It’s been a colourful few weeks at Marks & Spencer – profit warnings, a share price plunging faster than the neckline of a BBC newsreader… and the eyes of the nation’s press on an agm that always promised to be tastier than a six-quid ready-meal.

Sadly, the star of the show failed to appear. Not Sir Stuart Rose, whose Live at the Improv-style stand-up routine failed to garner many laughs from stony-faced shareholders; no, conspicuous by its absence was Mark the Shark, the aquatic PR bio-weapon.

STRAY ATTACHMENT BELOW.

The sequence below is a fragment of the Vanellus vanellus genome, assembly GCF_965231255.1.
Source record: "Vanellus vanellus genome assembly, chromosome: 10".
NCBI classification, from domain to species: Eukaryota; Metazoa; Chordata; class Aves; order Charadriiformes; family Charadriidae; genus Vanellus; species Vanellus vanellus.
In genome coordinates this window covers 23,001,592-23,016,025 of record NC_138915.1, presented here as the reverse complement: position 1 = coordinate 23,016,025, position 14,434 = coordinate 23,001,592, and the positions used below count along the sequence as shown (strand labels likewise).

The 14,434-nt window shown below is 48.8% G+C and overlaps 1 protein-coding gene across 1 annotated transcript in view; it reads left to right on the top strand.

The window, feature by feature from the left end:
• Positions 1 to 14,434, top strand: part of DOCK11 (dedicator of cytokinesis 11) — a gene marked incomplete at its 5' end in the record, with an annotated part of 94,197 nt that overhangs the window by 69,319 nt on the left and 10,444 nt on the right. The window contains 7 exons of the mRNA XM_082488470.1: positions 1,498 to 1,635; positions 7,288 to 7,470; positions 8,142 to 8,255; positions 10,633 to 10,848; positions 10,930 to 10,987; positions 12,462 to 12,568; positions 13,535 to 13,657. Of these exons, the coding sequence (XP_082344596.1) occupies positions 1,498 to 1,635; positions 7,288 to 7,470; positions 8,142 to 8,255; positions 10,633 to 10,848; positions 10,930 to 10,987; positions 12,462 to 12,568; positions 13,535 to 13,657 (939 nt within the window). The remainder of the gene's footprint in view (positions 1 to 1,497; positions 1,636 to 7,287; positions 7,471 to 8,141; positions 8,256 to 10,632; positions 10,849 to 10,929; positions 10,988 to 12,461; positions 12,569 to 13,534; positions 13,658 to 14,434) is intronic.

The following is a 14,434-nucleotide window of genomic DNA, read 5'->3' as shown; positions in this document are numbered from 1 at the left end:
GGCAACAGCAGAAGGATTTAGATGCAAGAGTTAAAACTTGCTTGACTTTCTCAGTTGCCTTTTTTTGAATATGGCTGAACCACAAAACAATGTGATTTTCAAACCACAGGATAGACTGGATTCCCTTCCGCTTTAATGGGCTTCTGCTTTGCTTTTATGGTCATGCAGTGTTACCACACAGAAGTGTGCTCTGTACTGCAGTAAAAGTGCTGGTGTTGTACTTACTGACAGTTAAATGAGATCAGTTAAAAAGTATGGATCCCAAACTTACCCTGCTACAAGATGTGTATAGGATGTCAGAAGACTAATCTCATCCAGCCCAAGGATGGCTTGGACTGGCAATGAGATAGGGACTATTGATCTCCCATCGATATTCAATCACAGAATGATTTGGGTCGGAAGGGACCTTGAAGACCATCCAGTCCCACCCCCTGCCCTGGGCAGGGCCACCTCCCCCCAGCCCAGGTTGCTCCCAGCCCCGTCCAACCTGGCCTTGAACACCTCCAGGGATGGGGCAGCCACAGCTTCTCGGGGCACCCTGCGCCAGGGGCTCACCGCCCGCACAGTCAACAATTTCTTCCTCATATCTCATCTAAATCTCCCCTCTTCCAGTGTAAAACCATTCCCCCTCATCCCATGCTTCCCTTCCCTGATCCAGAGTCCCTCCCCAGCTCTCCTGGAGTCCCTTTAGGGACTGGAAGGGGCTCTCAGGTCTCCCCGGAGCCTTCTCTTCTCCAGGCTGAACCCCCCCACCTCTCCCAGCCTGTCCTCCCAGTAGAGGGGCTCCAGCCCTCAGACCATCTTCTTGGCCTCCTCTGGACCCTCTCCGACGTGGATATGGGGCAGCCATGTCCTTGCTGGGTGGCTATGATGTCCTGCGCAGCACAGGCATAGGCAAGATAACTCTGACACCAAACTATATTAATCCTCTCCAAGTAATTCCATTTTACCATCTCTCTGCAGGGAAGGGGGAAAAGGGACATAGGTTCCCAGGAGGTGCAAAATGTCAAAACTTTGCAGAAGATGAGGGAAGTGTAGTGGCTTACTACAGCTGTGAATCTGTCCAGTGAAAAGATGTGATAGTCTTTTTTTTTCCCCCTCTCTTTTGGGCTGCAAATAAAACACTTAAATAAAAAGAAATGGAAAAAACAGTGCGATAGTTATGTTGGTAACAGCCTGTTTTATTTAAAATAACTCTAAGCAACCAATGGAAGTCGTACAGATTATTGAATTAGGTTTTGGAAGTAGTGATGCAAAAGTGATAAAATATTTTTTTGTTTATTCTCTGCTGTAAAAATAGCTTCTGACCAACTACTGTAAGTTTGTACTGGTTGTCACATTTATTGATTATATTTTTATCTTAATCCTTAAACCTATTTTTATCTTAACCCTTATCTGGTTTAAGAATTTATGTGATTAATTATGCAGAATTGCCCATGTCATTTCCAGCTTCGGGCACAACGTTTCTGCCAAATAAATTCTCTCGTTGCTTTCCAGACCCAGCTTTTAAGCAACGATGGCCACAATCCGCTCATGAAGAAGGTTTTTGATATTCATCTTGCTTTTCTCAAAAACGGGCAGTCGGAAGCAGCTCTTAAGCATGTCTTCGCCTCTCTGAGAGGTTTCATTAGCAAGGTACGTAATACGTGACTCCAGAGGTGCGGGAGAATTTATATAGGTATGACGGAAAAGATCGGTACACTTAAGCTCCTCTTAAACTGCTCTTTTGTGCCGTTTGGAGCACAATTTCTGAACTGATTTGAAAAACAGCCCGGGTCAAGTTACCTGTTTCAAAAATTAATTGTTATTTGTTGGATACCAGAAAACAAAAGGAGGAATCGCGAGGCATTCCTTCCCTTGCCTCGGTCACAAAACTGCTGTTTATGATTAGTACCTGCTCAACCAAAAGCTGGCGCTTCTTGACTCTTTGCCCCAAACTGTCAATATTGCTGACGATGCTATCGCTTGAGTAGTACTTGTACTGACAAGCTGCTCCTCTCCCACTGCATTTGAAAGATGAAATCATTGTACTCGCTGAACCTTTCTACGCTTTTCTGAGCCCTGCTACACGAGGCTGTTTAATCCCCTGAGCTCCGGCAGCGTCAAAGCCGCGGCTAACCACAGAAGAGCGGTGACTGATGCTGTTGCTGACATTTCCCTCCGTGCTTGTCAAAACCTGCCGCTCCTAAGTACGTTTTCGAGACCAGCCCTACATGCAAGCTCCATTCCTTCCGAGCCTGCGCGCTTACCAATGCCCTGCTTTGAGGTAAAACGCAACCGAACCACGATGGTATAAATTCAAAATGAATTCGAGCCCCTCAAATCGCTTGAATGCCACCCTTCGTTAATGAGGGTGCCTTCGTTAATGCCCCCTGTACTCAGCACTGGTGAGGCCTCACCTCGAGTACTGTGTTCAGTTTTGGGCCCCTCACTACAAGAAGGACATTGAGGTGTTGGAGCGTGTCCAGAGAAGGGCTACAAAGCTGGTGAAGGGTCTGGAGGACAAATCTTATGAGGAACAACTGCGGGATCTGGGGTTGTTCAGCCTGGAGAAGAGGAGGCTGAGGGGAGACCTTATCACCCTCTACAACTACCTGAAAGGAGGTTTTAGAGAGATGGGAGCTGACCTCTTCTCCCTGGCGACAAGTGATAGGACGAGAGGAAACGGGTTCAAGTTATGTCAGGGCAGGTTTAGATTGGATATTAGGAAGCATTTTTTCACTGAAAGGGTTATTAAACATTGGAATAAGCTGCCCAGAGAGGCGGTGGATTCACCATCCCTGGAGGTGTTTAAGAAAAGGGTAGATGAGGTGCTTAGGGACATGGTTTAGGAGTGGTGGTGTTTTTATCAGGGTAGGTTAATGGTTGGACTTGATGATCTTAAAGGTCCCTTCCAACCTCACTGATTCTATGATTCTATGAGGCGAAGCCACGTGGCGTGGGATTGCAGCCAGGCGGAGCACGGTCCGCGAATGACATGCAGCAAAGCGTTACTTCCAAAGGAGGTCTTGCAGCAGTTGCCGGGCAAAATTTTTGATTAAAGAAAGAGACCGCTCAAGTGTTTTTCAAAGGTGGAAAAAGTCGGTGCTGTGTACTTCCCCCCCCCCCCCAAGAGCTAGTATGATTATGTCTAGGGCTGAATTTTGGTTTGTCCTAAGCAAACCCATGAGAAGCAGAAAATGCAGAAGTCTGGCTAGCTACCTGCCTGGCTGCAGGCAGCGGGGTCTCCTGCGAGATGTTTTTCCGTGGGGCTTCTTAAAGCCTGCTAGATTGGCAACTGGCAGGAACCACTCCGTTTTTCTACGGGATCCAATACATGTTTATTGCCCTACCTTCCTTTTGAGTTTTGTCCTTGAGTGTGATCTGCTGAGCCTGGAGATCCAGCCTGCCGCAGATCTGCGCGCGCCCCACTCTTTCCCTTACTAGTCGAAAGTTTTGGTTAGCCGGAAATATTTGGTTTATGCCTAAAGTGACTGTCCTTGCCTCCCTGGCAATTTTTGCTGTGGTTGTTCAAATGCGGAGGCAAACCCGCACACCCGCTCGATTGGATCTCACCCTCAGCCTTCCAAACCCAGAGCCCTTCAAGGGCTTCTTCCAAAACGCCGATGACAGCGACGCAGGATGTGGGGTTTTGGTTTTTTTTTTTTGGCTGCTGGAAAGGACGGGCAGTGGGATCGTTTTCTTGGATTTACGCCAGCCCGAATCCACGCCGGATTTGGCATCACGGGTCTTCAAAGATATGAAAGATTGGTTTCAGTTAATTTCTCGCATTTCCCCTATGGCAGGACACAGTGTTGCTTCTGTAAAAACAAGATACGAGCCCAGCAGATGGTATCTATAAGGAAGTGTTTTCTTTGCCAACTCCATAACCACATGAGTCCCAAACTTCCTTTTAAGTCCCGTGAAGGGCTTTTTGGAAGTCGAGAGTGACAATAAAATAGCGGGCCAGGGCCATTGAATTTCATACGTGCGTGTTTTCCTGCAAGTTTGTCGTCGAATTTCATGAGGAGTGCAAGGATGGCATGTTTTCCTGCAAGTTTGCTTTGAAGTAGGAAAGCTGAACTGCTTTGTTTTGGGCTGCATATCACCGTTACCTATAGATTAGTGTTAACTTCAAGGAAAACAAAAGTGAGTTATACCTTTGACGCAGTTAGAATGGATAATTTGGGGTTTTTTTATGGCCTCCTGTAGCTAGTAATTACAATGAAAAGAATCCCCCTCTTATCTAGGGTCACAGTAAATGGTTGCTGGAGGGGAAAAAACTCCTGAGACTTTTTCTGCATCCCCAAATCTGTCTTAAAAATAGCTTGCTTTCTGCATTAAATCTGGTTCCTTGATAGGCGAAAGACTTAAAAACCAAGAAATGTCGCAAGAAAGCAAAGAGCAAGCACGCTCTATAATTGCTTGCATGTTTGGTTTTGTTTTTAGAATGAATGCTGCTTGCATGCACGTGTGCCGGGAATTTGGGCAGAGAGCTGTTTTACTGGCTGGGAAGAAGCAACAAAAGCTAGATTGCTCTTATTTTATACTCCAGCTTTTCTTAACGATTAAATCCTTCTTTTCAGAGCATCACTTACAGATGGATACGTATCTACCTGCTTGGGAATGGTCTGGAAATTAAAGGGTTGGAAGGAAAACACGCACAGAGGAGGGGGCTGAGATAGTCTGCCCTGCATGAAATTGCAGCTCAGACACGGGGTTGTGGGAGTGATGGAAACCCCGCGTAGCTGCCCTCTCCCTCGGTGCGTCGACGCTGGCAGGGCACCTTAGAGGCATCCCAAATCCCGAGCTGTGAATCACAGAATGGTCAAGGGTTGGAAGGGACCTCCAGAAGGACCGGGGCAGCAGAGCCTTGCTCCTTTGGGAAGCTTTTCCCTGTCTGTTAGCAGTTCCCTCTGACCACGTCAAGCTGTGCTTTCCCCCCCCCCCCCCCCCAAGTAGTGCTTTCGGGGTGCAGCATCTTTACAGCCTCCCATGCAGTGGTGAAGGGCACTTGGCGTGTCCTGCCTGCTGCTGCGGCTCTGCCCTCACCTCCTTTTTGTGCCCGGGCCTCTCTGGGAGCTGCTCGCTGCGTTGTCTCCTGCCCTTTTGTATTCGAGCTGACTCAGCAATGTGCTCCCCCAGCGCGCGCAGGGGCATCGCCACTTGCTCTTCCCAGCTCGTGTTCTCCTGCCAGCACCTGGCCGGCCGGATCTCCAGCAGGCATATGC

Readers will doubtless recall that trade union commissars from the GMB had vowed to upstage Sir Stuart by bringing a four-foot juvenile Jaws to the meeting in a portable aquarium.

Rather than implying the whole business would soon be under water, the move was a subtle attempt to highlight the predatory instincts of M&S top brass – something shareholders might actually want to see more of. However, last-minute talks between M&S and the union over the closure of a supplier led to a deal. The shark didn’t show.

“Maybe the threat of the shark brought them to the table,” jested one union official, although the thought of yet more negative press was probably as appetising to M&S management as swimming a few laps of Amity Island.